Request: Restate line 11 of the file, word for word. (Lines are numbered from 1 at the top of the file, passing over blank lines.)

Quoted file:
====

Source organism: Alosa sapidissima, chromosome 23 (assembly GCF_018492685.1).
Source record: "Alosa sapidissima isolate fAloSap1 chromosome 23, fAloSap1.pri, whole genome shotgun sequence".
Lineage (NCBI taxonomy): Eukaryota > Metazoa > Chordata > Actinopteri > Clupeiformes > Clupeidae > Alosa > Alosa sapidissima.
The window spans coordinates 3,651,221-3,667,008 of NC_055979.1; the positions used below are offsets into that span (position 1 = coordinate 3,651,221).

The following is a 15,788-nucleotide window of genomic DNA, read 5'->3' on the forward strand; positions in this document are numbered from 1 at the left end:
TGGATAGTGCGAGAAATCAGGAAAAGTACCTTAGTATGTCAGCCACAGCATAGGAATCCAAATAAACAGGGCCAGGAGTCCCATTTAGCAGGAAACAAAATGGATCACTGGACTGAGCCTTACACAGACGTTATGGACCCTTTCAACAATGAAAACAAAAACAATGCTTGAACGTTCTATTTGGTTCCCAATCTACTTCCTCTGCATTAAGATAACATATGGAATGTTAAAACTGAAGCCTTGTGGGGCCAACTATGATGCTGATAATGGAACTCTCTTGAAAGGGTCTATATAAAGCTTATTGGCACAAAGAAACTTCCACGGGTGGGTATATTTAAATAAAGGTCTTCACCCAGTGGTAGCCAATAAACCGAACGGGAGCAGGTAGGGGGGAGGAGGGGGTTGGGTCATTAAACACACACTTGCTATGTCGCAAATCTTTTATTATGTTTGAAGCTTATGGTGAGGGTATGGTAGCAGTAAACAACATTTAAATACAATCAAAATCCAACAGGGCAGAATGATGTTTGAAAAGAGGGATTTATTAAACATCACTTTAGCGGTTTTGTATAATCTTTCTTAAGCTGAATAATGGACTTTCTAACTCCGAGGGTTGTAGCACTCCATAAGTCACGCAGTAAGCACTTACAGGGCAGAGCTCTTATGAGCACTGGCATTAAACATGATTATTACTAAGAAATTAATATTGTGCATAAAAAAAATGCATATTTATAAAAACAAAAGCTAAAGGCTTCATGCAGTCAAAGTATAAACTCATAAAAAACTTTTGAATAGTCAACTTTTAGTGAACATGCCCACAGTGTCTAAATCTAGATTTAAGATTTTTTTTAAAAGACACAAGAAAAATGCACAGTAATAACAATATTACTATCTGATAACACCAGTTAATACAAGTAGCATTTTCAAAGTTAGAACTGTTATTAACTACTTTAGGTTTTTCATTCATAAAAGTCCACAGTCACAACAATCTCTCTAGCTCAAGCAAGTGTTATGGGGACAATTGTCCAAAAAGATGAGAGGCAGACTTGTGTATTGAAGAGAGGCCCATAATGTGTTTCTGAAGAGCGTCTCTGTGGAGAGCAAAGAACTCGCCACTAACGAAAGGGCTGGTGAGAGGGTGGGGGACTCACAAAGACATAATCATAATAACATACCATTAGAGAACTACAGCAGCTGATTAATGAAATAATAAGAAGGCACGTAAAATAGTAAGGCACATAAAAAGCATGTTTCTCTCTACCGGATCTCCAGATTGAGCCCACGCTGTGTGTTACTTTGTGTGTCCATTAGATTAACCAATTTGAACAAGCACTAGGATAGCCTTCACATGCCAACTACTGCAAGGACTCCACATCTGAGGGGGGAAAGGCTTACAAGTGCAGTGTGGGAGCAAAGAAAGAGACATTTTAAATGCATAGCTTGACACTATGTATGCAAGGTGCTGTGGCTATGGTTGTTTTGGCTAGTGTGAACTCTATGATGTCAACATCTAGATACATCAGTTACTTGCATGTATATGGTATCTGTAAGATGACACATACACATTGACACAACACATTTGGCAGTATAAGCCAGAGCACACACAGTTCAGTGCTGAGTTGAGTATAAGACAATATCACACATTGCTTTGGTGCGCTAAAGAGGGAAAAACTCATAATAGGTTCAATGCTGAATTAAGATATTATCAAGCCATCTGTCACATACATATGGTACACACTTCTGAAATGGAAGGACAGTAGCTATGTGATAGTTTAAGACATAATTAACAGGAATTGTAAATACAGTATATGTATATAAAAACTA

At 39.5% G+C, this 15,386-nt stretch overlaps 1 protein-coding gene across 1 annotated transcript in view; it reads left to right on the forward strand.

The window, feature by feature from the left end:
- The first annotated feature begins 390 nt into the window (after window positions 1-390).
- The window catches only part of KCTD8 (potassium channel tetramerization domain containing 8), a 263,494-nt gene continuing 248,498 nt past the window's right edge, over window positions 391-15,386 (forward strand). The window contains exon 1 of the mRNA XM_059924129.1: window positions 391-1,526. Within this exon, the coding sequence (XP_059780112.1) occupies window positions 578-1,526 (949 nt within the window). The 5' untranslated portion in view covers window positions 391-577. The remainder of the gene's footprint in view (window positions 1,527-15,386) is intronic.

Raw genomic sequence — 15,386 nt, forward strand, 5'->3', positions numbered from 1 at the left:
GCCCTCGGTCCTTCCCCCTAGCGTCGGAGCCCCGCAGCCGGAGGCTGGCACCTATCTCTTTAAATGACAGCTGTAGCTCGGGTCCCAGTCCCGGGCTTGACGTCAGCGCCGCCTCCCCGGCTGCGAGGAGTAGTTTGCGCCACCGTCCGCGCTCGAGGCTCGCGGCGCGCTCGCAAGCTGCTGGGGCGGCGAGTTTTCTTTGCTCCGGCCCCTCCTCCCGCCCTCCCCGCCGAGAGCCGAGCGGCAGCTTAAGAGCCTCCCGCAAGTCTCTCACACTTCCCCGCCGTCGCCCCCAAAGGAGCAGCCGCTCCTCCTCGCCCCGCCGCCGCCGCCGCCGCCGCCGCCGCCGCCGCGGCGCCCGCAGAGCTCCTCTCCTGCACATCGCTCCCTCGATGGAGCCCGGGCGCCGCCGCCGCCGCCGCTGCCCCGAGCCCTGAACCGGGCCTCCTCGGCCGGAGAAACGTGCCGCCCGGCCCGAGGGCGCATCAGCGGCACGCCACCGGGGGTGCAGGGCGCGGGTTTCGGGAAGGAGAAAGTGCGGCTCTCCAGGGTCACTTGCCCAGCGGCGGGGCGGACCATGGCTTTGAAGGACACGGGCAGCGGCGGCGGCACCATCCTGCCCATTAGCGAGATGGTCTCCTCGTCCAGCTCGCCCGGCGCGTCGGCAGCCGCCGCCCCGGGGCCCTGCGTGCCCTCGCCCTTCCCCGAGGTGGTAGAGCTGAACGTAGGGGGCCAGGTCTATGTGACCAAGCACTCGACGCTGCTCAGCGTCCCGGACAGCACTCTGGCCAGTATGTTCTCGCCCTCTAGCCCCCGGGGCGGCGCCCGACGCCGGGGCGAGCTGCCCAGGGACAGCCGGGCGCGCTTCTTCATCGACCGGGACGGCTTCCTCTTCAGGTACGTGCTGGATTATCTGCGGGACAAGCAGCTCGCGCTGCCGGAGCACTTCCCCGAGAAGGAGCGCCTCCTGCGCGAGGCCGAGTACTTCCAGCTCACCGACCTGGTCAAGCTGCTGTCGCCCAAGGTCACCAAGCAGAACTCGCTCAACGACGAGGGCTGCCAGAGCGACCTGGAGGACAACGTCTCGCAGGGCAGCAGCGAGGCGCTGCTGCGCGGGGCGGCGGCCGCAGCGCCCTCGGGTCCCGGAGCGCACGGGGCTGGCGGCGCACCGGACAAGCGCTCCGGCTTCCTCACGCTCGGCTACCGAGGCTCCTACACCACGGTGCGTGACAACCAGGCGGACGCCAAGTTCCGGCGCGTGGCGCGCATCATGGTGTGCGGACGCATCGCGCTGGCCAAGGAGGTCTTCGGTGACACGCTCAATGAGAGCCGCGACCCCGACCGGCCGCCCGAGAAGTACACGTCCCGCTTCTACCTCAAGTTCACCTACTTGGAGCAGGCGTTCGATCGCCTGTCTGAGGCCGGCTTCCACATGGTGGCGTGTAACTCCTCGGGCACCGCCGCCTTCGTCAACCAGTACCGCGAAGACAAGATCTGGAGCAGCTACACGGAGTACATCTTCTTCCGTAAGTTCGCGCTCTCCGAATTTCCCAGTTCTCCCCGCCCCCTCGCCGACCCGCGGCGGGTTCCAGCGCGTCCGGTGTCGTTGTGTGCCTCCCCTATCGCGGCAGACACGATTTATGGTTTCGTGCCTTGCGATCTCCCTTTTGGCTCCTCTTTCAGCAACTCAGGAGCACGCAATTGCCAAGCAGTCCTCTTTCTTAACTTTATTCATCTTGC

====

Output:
Raw genomic sequence — 15,386 nt, forward strand, 5'->3', positions numbered from 1 at the left: